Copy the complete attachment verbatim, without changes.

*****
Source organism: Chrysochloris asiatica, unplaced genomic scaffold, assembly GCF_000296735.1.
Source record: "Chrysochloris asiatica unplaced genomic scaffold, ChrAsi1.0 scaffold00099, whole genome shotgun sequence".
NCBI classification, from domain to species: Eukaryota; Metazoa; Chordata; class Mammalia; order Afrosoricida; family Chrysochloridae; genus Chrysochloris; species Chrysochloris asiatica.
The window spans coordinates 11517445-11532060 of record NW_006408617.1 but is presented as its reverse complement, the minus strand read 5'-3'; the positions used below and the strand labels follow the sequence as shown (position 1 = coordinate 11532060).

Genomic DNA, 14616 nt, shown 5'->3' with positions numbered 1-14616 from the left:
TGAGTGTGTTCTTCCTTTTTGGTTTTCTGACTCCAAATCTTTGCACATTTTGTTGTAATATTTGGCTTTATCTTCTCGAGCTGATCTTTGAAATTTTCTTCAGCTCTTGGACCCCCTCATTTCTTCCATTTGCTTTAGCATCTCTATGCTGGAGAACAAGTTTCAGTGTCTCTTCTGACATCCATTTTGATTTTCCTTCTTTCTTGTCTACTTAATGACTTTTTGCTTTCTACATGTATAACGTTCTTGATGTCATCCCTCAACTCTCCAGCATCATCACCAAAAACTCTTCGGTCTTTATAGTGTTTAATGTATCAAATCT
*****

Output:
Source organism: Chrysochloris asiatica, unplaced genomic scaffold, assembly GCF_000296735.1.
Source record: "Chrysochloris asiatica unplaced genomic scaffold, ChrAsi1.0 scaffold00099, whole genome shotgun sequence".
NCBI classification, from domain to species: Eukaryota; Metazoa; Chordata; class Mammalia; order Afrosoricida; family Chrysochloridae; genus Chrysochloris; species Chrysochloris asiatica.
The window spans coordinates 11517445-11532060 of record NW_006408617.1 but is presented as its reverse complement, the minus strand read 5'-3'; the positions used below and the strand labels follow the sequence as shown (position 1 = coordinate 11532060).

Genomic DNA, 14616 nt, shown 5'->3' with positions numbered 1-14616 from the left:
TGAGTGTGTTCTTCCTTTTTGGTTTTCTGACTCCAAATCTTTGCACATTTTGTTGTAATATTTGGCTTTATCTTCTCGAGCTGATCTTTGAAATTTTCTTCAGCTCTTGGACCCCCTCATTTCTTCCATTTGCTTTAGCATCTCTATGCTGGAGAACAAGTTTCAGTGTCTCTTCTGACATCCATTTTGATTTTCCTTCTTTCTTGTCTACTTAATGACTTTTTGCTTTCTACATGTATAACGTTCTTGATGTCATCCCTCAACTCTCCAGCATCATCACCAAAAACTCTTCGGTCTTTATAGTGTTTAATGTATCAAATCT